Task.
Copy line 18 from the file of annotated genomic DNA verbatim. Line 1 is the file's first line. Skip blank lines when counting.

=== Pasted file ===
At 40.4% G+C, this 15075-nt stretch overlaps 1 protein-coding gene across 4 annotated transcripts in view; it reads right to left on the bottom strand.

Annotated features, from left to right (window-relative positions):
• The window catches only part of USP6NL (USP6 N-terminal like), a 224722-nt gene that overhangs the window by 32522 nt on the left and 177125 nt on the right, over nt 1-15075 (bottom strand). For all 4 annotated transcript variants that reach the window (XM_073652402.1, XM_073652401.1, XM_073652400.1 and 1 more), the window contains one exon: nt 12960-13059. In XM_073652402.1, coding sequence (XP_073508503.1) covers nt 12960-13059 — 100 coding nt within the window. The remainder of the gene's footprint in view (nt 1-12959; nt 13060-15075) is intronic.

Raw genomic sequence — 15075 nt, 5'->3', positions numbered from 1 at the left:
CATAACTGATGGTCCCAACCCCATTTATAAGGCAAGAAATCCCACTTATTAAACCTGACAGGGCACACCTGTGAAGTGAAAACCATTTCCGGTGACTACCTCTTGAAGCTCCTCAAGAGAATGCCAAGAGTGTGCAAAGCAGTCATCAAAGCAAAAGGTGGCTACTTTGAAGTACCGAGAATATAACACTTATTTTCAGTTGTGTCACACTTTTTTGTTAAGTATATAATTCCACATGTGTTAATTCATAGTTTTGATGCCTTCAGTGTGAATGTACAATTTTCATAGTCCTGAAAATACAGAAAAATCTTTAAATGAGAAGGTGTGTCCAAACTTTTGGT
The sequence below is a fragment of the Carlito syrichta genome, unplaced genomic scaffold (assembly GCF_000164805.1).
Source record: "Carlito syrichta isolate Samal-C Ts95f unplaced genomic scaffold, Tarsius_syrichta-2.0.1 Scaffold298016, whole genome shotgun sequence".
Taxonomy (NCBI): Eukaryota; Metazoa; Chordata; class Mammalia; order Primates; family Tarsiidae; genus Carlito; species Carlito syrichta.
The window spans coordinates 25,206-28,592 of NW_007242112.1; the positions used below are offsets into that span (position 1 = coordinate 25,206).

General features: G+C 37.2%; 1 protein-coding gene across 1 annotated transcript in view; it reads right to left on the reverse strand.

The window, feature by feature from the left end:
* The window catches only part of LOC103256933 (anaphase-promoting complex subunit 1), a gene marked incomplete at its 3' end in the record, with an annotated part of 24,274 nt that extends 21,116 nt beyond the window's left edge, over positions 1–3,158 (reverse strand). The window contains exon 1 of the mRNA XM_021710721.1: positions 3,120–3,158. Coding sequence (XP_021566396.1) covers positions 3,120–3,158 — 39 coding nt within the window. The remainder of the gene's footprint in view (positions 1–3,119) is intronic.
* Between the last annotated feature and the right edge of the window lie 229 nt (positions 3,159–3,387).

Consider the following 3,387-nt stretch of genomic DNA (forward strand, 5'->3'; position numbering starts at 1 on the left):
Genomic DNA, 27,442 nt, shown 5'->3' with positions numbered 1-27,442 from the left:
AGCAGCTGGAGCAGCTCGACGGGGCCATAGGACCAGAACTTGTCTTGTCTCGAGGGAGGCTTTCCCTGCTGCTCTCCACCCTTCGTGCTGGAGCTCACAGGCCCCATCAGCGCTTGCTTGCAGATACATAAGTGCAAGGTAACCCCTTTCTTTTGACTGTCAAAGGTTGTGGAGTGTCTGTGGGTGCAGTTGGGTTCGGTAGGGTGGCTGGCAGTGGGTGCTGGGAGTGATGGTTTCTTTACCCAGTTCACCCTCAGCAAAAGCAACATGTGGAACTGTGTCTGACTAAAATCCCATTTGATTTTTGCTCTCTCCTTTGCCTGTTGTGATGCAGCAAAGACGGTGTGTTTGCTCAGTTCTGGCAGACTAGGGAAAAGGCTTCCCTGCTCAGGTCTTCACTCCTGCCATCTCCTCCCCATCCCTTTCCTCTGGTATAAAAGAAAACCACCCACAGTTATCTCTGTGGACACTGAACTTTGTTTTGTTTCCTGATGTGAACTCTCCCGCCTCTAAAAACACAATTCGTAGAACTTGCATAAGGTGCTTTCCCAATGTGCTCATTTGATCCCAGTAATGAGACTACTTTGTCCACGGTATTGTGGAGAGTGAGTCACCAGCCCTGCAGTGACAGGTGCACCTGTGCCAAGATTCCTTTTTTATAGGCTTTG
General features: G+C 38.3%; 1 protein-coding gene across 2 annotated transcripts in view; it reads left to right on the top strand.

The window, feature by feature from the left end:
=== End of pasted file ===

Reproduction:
The window, feature by feature from the left end: